The number of people who prefer to work from home continues to increase. Statistics show that the number of Americans who do at least some of their work from home has increased up to 35 percent in the past decade, with 68 percent expecting to work remotely in the future. This can be attributed to the comfort and efficiency experienced from such an arrangement. However, a home office is prone to become too casual or being too comfortable, which can hinder productivity. A well-organized and clutter-free home space, on the other hand, can boost your productivity, efficiency, and effectiveness. The tips below can help you to build a perfect working space in your home.
Natural lighting is preferable in most cases, making a working area near a window ideal. In many instances, daylight hours are limited, so consider investing in a task light. Should it be impossible to set up a workspace near a window, there are light sources available that replicate natural light. When arranging lighting, remember that placing an overhead light directly above a computer screen or setting the screen opposite to a light source increases the glare and should be avoided. The office space should have ample lighting, while taking care to include the ability for the worker to control the light’s intensity.
Equipment and Ergonomics
When picking out your office equipment, it is imperative that you focus on its function. For instance, you could choose a working table with nothing more than a lap drawer for supplies if you do not need more storage, or you might opt for a larger desk complete with drawers and space for storing files. It is recommended that you choose an office chair that supports the lower back, and keeps your elbows and knees at a 90-degree angle. Screens should be at eye level and arm’s length. There are plenty of desk organizers on which unattended tasks can be stored to prevent disorganized piles which impede a person’s productivity.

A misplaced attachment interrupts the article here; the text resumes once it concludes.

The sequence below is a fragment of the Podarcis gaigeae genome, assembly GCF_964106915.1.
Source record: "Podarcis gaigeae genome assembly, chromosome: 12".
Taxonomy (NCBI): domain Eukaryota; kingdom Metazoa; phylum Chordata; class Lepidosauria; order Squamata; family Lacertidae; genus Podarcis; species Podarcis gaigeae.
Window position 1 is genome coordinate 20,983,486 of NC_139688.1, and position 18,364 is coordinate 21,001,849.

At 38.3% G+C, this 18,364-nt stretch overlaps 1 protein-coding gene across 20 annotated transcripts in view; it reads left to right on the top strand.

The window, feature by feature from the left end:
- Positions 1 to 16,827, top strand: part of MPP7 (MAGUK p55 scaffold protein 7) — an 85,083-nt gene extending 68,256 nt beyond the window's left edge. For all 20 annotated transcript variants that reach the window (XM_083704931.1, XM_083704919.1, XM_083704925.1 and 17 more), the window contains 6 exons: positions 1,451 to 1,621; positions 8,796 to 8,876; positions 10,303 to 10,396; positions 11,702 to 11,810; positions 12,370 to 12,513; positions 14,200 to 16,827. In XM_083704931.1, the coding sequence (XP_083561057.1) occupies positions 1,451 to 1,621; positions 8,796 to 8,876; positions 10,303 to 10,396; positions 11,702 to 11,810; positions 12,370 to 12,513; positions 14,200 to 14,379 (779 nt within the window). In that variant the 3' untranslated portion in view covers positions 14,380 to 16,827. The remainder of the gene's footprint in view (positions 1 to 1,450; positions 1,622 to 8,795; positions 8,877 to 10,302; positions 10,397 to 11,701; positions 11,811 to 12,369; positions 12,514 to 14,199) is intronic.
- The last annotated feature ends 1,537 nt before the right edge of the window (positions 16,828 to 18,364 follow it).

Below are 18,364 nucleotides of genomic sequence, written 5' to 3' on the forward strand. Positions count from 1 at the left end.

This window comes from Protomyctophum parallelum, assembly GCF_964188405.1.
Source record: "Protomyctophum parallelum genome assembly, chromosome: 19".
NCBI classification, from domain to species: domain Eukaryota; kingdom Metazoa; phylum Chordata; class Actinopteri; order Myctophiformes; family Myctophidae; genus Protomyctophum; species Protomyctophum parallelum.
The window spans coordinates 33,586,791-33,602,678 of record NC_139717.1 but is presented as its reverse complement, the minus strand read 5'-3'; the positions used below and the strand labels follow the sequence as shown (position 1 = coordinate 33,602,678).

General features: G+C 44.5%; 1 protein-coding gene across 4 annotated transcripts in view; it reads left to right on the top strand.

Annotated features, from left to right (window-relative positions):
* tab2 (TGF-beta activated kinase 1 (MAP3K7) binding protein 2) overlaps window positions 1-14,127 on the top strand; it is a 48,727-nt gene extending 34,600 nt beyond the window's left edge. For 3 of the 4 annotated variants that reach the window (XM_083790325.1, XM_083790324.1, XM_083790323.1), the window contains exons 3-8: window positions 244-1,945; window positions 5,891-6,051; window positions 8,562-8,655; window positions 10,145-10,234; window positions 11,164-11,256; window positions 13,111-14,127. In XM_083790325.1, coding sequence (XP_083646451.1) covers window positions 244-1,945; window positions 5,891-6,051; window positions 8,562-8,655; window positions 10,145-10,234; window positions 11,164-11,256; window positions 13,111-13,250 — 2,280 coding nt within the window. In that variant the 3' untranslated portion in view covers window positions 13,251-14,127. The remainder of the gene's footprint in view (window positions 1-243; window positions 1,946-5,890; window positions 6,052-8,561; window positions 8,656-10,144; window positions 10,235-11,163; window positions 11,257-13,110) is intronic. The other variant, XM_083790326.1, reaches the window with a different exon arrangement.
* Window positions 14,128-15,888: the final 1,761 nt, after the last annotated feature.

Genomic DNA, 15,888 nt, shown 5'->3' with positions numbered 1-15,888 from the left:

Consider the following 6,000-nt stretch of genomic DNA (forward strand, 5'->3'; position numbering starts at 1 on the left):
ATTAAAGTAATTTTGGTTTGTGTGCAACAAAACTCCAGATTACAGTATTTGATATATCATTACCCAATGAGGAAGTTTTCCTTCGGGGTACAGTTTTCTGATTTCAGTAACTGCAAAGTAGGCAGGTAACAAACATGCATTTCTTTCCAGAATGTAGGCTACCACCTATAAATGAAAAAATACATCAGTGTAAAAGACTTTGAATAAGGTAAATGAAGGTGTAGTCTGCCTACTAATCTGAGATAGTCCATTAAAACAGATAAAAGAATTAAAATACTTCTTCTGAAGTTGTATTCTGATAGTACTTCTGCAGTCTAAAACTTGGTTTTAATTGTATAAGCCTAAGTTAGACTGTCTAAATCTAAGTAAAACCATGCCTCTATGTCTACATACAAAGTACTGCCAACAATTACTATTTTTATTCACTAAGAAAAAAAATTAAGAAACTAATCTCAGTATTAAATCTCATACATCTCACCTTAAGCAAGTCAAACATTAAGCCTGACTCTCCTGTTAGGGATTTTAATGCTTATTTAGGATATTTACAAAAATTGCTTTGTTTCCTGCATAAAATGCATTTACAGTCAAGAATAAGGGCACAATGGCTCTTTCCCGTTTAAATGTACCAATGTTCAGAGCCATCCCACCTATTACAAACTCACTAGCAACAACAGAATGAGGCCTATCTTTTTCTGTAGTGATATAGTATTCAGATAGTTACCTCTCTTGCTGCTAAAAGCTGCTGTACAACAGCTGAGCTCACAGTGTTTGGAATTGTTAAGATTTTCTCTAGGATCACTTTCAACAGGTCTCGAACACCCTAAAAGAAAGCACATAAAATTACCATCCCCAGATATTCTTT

You should choose office equipment that does not compromise on your overall safety and health. Serious long-term health problems can be avoided if you make your office space and equipment as ergonomic as possible right from the onset. Keeping in mind that you will be spending a lot of your time working, personalize your office space to what you would prefer and make it as friendly to your body as possible.
Whether you’re trying to study for the MCAT, taking an online course, or just working from home, privacy cannot be overemphasized. It’s crucial that you are able retreat to a private area, preferably with a door, to minimize distractions and interruptions. Though headphones can be a temporary solution, continual use of headphones tends to have diminishing returns as time goes on. You can also achieve a sense of privacy by the erecting divider walls. To further cut down on distractions, consider installing low-noise fans and air filters, which are less noisy than most.
One thing people often overlook is equipment cables. Consider talking to your office designer about integrating a way to hide cables that are not only an eyesore but also increase the likelihood of accidents. Adequate electrical outlets should also be included and the equipment layout left open for any alterations in the future. Ease of access to anything you will need as you work is essential. Should you be space-challenged, you could invest in all-in-one equipment to provide required functionality while occupying less space.
If you’re running a business from home or using your home office for school and studying, make sure you make the space large enough to accommodate meetings with at least one other person.
When designing a home workspace, remember to work within your budget and purchase equipment that perfectly suits the size of your work space. Design the office area to reflect your style, taste, and interest as these will influence your mental well-being and create the right working environment. Keep in mind that you need to be disciplined if you are working from home as it is easy to be distracted in such an environment.